But what if massive re-shoots and re-edits happens between now and December next year, like it did for ROGUE ONE? Will we have another CHAMBER OF SECRETS on our hands?

 

I don't think that will happen with this film, but if it does, who the hell knows - no way we can predict what new schedules will be, especially since we don't even know what all the scheduels are now.  Why does it mater, anyway?

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2 hours ago, Thor said:

 

 

 

But what if massive re-shoots and re-edits happens between now and December next year, like it did for ROGUE ONE? Will we have another CHAMBER OF SECRETS on our hands?

The powers that be would have long since seen a rough cut of the film (before Williams ever laid eyes on it).  I don't see it happening.  Johnson himself might order some small reshoots, but those would be minimal.  I get the sense that he is a more confident filmmaker than JJ (or Lucas) in the sense that he knows what he wants the first time around, and thus there is no need for ongoing reshoots.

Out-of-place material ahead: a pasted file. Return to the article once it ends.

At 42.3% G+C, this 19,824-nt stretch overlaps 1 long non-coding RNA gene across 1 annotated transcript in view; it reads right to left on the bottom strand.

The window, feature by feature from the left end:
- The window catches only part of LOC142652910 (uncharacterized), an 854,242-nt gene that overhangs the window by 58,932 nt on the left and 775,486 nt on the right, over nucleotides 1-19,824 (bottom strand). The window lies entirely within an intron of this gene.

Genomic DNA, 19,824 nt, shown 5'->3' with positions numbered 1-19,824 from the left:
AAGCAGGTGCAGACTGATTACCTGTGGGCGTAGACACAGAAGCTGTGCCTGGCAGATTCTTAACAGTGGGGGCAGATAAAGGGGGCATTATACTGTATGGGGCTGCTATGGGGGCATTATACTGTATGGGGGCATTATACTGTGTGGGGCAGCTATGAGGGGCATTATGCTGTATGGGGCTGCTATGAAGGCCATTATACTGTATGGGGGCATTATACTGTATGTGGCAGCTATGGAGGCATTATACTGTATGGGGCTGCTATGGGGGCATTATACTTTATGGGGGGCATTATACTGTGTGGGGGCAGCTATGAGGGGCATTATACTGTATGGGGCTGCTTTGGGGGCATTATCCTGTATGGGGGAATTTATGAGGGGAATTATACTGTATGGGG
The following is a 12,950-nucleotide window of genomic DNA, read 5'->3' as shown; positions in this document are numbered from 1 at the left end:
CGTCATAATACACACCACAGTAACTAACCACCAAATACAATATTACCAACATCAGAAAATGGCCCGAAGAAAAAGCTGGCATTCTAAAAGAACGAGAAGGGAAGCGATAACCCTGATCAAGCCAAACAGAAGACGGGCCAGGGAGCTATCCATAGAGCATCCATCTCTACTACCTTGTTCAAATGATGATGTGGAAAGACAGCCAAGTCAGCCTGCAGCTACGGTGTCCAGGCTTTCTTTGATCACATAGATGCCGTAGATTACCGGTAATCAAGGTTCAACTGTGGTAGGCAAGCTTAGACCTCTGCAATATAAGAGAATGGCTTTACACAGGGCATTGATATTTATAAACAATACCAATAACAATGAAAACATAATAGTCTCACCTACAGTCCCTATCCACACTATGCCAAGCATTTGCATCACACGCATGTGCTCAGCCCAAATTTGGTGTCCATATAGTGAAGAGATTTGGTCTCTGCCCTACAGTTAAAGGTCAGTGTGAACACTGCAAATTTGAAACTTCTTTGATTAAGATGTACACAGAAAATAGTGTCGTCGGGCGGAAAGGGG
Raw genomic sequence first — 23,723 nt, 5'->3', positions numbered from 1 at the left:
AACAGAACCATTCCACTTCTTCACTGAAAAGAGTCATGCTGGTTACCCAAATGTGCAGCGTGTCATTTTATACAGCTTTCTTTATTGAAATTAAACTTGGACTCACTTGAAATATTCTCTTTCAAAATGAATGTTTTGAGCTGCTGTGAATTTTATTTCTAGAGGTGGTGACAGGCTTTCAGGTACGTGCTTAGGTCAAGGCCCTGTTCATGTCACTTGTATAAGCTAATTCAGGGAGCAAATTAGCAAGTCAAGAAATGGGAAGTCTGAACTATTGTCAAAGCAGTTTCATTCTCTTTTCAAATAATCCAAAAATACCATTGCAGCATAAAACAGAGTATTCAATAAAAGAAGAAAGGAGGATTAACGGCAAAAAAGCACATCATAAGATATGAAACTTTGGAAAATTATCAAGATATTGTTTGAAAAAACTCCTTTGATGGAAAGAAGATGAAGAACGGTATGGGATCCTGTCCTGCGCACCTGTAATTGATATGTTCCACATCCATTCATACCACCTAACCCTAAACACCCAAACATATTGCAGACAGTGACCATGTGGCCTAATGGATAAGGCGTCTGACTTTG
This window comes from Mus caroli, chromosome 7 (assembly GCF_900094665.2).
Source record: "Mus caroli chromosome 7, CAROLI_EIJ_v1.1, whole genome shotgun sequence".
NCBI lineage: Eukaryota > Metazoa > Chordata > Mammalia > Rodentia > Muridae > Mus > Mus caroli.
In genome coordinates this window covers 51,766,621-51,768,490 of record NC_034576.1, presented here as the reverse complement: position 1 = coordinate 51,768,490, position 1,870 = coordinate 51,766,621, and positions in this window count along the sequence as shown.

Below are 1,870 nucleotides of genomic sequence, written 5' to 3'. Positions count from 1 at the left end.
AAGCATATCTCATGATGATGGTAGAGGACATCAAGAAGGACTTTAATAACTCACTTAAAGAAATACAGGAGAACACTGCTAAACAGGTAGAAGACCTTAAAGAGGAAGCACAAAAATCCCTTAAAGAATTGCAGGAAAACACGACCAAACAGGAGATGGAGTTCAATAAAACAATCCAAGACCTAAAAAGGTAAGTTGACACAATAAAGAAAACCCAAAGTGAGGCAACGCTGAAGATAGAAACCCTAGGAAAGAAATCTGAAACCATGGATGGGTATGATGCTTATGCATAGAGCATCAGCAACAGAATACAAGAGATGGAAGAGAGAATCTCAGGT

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Plus, the execs were always going to be more involved in the post production of the first film since buying Lucasfilm for $4 billion, making less interference with each film now that the first made billions

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54 minutes ago, Jay said:

Plus, the execs were always going to be more involved in the post production of the first film since buying Lucasfilm for $4 billion, making less interference with each film now that the first made billions

 

Not just that but, from a narrative standpoint, they needed to make sure TFA set things up the right way for future installments. Johnson was writing the scripts for VIII and IX when TFA was shooting and surely that impacted things after the fact. I imagine that they now finally have everything figured out (which is probably one of the reasons why the release date was pushed back) and the chance of major elements of the narrative changing in post and requiring extensive reshoots beyond what is normal is very unlikely this time around. If the story for VIII didn't work in all the ways it needed to, they would know by now.